Chapter 28 Exchange rates and the balance of payments. David Begg, Stanley Fischer and Rudiger Dornbusch, Economics , 9th Edition, McGraw-Hill, 2008 PowerPoint presentation by Alex Tackie and Damian Ward. Nominal Exchange Rates.
David Begg, Stanley Fischer and Rudiger Dornbusch, Economics,
9th Edition, McGraw-Hill, 2008
PowerPoint presentation by Alex Tackie and Damian Ward
DD shows the demand for
pounds by Americans wanting
to buy British goods/assets.
Suppose 2 countries: UK & USA
SS shows the supply of pounds
by UK residents wishing to buy
Exchange rate ($/£)
Equilibrium exchange rate is e0
If UK residents want more $
at each exchange rate, the
supply of £ moves to SS1
New equilibrium at e1.
The exchange rate is the price at which two currencies exchange.
In a fixed exchange rate regime
the national governments agree to maintain the convertibility of their currency at a fixed exchange rate.
In a flexible exchange rate regime
the exchange rate is allowed to attain its free market equilibrium level without any government intervention using exchange reserves.
If the demand for pounds is DD1
there is excess demand AC.
The Bank of England must
supply AC £s in return for $,
which are added to reserves.
The reverse occurs if
demand is at DD2.
Suppose the government is
committed to maintaining the
exchange rate at e1 ...
When demand is DD, no
intervention is needed ...
Quantity of £s
there is a balance in transactions between the countries.
… a systematic record of all transactions between residents of one country and the rest of the world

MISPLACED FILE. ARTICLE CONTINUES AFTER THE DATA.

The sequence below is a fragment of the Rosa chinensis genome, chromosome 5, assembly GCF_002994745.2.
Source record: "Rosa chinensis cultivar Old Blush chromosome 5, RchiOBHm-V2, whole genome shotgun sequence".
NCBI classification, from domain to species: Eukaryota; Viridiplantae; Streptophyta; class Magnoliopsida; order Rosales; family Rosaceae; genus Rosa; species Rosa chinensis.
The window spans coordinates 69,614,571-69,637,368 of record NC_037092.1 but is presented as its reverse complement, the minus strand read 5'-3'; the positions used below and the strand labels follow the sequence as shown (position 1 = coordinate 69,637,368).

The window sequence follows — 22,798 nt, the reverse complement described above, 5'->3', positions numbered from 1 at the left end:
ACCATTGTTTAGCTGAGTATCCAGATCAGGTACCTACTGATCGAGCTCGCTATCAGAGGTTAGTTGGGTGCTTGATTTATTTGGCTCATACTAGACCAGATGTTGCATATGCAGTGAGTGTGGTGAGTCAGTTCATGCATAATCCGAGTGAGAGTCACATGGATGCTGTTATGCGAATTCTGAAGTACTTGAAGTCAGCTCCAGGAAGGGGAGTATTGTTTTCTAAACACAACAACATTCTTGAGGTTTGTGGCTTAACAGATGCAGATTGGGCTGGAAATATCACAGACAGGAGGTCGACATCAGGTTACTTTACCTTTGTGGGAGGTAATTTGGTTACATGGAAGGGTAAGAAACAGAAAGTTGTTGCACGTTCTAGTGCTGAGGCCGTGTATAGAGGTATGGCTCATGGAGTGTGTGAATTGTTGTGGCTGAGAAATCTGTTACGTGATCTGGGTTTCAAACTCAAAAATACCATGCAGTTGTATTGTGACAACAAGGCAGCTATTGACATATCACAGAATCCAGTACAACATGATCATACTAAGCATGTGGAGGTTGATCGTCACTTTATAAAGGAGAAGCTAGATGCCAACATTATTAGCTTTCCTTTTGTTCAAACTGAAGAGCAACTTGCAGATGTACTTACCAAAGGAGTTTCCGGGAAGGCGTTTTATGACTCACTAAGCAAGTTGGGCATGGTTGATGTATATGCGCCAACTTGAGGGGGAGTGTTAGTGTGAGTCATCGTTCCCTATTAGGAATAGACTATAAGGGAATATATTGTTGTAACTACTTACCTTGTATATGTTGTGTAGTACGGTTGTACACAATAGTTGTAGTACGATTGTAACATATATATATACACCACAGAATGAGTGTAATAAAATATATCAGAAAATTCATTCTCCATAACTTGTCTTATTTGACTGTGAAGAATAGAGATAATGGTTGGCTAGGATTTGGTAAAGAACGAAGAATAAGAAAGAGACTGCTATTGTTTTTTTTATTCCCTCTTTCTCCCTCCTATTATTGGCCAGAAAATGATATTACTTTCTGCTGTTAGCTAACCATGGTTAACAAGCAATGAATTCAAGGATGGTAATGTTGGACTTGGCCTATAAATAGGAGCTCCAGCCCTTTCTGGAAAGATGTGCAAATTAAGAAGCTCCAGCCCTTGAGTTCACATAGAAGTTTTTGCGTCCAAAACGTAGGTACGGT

records international flows of goods, services, income and transfer payments
records transactions involving fixed assets
records transactions in financial assets
Source: Economic Trends Annual Supplement
The interaction between the domestic agents with the foreign agents.
1. Current Account: Exports (+), Imports(-), Take aid (+), Give aid (-), income coming from abroad (+), income going to abroad (-).
2. Capital Account: Foreigners buying stocks (+), domestic buying foreign stocks (-), capital investment to abroad (-), foreign investment to Turkey (+).
Current Account + Capital Account =0.
The current account is influenced by:
domestic and foreign income
The capital & financial accounts are influenced by:
relative interest rates
which affect international capital flows.
Perfect capital mobility
occurs when there are no barriers to capital flows, and investors equate expected total returns on assets in different countries
If the exchange rate is free to move to its equilibrium, there is no need for intervention.
Any current account imbalance is exactly matched by an offsetting balance in capital/financial accounts.
If there is intervention, it is recorded as part of the financial account.
The central bank promises to keep the nominal exchange rate at a specified level.
E.g. if exports<imports : need foreign currency. Foreign currency become more valuable, central bank should increase the dollar supply by using its reserves.
Y = C + I + G
Y – C – G =I
S = I
S = I
S = Y – C – G
S = (Y – T – C) + (T – G)
Private saving = (Y – T – C)
Public saving = (T – G)
Y = C + I + G + NX
Y - C - G = I + NX
Dom International Flowsestic Investment
Net Capital Outflow
NCOSaving, Investment, and Their Relationship to the International Flows
S = I + NX
The competitiveness of UK goods in international markets depends upon:
the nominal exchange rate
relative inflation rates.
Overall competitiveness is measured by the real exchange rate
which measures the relative price of goods from different countries when measured in a common currency.
$/YTL Reel döviz kuru= e$/YTL *Ptr /Pabd
Exchange rate ($/£)
The real exchange rate is the nominal rate multiplied
by the ratio of domestic to foreign prices